I think objectifying women to make sales is an easy way, but definitely not the only way to get the best possible results. Men’s commercials for example don’t really use men’s insecurities to sell products,”

she said.

Dove, for example, saw drastic increase in sales after it launched its real beauty campaign.

Commenting on The Times of India’s rather regressive “point of view” on Bollywood actress Deepika Padukone’s cleavage, Amulya said,

“I think it is ridiculous. The level of sexism that is considered acceptable in India is really astounding.

Their (Times of India)argument seems to be: ‘You wore something revealing at some point, so we now have the right to objectify you and write about your breasts in a national news article.

The fact that they’re even defending themselves and trying to call her a hypocrite is disgusting.”

However, the culture is starting to shift already, through social media.

The #notbuyingit campaign on twitter has gained popularity and several advertisers have agreed not to use sexist or sexually-objectifying advertising anymore.

Demonstrated demand and demonstrated success of non-sexist ads is what will really start making a difference.

Amulya had launched a kickstarter project that aimed to raise $150,000 but ended up collecting only $25,000. So what is the bigger plan?

“The bigger plan is the motto- “social change through consumerism”. The idea is to sell products that target sexism and promote gender equality. And for that, Feminist Style is starting with the consent-themed underwear and plans to use the proceeds to produce feminist advertising that will further expand the cause and the business.”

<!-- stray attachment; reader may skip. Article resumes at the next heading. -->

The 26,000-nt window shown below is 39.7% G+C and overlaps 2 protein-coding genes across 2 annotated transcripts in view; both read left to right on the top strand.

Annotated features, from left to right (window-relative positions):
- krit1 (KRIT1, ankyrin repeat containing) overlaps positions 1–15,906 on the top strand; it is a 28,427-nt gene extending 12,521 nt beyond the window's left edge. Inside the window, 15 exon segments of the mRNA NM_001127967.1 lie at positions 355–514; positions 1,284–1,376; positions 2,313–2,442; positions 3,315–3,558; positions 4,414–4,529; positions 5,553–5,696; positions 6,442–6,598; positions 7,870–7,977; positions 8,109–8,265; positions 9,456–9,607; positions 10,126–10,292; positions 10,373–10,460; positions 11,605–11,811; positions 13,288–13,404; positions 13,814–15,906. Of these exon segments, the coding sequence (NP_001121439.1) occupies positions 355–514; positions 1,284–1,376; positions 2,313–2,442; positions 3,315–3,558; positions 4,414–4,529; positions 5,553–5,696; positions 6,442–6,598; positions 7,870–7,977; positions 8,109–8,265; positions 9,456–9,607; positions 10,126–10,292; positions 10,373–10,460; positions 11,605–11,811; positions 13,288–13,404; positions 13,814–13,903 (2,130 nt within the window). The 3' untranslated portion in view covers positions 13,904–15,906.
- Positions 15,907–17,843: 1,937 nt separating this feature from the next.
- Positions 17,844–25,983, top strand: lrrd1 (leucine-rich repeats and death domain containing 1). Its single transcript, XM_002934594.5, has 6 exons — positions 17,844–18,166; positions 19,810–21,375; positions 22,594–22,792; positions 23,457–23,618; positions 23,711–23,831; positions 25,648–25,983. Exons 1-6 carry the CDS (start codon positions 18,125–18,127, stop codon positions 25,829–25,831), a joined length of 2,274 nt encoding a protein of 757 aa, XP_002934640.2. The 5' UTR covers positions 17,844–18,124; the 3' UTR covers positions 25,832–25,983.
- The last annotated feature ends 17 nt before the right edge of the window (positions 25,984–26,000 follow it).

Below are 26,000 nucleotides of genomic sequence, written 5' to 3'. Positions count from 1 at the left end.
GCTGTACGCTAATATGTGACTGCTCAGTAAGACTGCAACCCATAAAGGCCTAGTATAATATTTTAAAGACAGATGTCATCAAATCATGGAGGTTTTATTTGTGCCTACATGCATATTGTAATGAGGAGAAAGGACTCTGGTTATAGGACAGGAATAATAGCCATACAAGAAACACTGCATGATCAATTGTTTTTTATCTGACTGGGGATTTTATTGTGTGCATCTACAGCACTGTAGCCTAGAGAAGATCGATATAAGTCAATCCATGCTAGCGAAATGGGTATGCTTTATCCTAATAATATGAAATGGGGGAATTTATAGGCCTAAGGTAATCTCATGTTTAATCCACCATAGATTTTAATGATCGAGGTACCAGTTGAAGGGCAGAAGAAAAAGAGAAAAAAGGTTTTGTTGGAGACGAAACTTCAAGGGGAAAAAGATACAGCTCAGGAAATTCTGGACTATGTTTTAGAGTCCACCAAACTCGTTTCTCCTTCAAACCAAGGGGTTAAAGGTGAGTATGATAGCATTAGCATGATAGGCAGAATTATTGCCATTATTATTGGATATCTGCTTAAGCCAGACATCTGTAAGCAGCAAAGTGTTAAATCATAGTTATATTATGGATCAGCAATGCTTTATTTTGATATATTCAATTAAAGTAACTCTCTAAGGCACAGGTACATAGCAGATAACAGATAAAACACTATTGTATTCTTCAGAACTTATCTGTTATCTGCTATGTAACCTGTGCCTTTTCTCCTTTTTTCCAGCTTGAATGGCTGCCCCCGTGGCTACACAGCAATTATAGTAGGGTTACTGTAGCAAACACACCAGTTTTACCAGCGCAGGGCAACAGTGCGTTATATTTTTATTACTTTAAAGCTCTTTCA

So will teenagers be the only target audience?

“No, not necessarily. It is important to target teenagers while they’re still learning about these social concepts, but the message applies to everyone of all ages.

When kids see the father being authoritative with the mother, they develop a preconception about men having power —  perhaps ‘rightfully’ in their culture — over women.

Such a culture encourages men to chase women rather than acknowledge and respect their lack of interest.

A recent campaign against domestic violence in India portraying beaten and bruised goddesses illustrates the double standards of a patriarchal society.

But, I think this is changing over the generations; it is no longer seen as acceptable for a young man to show as much authority over a young woman as it is within an older couple.

Amulya has made the cause her career. She gained the confidence and the vision to start something of her own while working with companies like Facebook in the Sillicon Valley.

 “My time in Silicon Valley inspired me to change my mindset from ‘I can’t start a company, I am just a college student’ to realizing that people who make a difference in the world are not at a completely different level of talent and knowledge — rather, they are the ones who decided to pursue an idea and learn as they go,

said Amulya.